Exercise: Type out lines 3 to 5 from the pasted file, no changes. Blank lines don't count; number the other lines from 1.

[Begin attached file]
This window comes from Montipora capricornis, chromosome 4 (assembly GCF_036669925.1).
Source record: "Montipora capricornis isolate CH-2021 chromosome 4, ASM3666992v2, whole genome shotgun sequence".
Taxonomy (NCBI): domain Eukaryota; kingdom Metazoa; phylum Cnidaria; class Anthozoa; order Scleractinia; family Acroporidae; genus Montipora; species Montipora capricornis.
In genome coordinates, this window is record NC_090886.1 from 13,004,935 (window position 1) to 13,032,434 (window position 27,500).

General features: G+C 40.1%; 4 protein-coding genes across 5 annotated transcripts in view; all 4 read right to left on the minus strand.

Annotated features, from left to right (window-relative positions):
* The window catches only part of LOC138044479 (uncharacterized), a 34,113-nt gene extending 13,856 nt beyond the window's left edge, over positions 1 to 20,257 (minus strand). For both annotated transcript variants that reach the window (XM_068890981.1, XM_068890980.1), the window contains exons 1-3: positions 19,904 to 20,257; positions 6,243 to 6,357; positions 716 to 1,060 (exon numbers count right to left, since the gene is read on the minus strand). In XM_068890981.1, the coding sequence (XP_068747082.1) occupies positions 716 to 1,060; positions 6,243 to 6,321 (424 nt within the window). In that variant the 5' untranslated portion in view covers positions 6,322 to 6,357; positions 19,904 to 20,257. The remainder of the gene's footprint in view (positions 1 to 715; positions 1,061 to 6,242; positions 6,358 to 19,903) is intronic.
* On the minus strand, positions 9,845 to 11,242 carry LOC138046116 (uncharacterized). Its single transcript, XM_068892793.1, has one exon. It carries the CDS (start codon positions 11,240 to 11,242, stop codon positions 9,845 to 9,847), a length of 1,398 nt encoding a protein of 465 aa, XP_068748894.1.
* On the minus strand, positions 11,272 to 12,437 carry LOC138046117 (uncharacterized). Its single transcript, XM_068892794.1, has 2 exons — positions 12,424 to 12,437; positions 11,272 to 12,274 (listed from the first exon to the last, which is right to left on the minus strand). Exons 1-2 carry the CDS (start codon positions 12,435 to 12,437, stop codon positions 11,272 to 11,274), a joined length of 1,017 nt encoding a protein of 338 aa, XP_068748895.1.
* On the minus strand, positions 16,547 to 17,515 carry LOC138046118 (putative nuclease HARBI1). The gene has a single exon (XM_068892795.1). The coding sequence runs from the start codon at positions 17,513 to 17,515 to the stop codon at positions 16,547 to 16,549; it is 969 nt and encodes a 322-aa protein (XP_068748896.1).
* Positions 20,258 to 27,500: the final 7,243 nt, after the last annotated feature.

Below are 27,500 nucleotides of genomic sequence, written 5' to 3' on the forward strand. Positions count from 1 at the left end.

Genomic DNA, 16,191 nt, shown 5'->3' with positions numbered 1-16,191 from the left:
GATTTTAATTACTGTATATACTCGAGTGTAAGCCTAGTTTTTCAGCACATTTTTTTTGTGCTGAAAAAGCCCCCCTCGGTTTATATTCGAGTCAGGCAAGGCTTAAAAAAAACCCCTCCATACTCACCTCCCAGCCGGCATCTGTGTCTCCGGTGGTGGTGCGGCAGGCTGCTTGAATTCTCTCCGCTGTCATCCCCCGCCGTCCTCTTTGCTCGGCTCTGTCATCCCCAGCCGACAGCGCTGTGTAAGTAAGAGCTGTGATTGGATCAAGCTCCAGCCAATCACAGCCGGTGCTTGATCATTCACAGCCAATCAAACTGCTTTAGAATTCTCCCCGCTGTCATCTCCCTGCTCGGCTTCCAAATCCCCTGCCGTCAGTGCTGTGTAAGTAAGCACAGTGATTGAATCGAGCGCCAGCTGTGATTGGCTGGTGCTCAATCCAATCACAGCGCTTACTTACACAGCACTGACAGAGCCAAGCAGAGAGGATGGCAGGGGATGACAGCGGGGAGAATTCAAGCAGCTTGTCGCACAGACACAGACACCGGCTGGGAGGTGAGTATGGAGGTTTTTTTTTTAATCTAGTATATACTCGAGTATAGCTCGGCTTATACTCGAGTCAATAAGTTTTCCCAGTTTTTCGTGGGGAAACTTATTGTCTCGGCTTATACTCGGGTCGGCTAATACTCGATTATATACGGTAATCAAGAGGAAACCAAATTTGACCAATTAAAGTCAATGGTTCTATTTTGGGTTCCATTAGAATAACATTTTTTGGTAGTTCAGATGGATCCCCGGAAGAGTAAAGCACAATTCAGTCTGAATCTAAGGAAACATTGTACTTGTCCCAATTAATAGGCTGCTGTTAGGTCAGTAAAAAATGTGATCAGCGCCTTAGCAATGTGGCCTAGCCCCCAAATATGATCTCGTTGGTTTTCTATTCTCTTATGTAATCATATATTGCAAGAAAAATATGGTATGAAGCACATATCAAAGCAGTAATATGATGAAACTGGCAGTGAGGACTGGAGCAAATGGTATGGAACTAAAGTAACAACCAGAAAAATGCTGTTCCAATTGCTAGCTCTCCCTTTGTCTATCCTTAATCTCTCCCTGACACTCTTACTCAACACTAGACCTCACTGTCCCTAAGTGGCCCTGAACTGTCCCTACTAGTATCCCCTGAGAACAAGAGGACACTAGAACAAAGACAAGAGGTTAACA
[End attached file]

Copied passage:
Taxonomy (NCBI): domain Eukaryota; kingdom Metazoa; phylum Cnidaria; class Anthozoa; order Scleractinia; family Acroporidae; genus Montipora; species Montipora capricornis.
In genome coordinates, this window is record NC_090886.1 from 13,004,935 (window position 1) to 13,032,434 (window position 27,500).

General features: G+C 40.1%; 4 protein-coding genes across 5 annotated transcripts in view; all 4 read right to left on the minus strand.